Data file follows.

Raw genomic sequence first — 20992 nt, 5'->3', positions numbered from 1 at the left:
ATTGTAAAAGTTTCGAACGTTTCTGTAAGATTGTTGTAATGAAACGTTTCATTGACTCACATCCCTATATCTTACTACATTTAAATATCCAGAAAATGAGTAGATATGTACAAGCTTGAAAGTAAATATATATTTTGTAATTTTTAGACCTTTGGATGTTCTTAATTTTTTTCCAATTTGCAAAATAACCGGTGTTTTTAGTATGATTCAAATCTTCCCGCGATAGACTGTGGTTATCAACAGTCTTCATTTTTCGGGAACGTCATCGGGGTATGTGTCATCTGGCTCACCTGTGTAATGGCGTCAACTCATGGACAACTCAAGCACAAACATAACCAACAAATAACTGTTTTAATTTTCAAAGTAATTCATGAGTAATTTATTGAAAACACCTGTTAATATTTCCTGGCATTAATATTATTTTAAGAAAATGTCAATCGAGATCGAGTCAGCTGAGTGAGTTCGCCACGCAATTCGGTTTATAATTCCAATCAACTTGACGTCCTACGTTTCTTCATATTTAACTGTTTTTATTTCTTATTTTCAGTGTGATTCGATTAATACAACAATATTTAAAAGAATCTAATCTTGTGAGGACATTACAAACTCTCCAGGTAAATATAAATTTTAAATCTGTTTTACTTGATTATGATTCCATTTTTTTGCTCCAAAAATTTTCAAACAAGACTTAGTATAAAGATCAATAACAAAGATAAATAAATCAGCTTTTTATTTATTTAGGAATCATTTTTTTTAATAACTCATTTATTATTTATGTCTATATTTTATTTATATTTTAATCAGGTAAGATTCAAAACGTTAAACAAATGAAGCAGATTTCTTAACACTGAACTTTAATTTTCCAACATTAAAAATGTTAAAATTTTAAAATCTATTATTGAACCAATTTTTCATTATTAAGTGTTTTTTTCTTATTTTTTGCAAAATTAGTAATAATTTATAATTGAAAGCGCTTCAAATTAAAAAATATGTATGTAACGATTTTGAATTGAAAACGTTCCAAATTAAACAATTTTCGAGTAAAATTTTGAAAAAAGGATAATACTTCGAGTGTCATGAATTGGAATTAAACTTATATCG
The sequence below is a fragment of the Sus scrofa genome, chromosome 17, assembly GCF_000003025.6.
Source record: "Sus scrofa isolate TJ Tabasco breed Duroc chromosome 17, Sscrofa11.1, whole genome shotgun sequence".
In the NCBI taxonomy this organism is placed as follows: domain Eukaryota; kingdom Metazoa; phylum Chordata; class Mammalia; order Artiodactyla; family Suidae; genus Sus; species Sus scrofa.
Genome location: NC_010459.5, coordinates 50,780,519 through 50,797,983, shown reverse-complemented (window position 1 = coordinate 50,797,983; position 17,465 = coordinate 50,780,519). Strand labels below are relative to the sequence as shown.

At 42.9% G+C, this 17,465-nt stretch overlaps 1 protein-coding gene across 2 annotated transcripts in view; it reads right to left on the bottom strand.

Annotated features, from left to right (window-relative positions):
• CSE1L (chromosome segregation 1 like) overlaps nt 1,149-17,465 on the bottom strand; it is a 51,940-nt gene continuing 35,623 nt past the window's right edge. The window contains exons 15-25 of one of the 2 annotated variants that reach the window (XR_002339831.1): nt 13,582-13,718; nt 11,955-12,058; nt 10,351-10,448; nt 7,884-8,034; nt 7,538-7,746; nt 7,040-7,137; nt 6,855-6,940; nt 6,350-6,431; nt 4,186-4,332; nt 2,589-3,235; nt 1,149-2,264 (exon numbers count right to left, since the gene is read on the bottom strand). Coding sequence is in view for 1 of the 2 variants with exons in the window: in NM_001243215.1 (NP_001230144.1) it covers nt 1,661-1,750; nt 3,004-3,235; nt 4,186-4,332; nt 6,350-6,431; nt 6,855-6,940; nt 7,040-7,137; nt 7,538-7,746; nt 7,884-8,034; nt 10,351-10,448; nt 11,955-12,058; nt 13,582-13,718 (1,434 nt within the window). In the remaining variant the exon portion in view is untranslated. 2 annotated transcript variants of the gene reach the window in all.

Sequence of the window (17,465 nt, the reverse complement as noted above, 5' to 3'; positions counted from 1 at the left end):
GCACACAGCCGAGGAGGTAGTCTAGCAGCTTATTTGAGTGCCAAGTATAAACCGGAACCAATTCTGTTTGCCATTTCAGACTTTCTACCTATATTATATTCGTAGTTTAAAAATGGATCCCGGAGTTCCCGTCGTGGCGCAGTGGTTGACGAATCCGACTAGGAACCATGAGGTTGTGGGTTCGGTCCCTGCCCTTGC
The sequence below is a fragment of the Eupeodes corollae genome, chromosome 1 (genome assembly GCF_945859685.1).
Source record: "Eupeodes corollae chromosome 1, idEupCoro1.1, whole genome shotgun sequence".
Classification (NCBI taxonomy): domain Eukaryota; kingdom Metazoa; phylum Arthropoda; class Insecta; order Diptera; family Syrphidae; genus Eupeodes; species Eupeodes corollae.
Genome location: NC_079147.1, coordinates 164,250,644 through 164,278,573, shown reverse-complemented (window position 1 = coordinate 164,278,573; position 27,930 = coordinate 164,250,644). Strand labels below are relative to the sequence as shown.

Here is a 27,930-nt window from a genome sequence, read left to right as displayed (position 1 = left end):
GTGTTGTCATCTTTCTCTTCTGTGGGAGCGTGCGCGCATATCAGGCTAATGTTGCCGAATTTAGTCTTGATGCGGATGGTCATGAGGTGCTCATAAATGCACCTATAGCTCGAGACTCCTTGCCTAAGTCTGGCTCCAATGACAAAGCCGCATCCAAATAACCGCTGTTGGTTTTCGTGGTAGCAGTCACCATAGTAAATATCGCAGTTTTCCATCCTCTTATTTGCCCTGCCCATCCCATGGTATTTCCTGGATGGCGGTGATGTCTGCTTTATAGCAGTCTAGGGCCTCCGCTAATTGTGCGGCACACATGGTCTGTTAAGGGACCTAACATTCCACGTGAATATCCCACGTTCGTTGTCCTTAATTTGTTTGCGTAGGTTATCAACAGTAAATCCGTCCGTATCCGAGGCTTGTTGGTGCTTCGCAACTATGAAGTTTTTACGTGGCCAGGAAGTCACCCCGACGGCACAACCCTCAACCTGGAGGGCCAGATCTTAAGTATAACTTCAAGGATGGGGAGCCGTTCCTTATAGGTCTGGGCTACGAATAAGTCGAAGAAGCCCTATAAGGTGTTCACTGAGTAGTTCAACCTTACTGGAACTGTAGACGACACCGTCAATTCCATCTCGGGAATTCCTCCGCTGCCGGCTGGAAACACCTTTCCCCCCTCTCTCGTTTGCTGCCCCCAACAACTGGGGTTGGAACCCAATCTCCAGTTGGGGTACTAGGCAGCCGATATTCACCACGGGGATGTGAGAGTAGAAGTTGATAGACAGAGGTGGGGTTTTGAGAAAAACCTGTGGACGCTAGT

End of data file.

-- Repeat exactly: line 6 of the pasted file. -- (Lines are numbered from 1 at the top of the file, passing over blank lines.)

Genome location: NC_010459.5, coordinates 50,780,519 through 50,797,983, shown reverse-complemented (window position 1 = coordinate 50,797,983; position 17,465 = coordinate 50,780,519). Strand labels below are relative to the sequence as shown.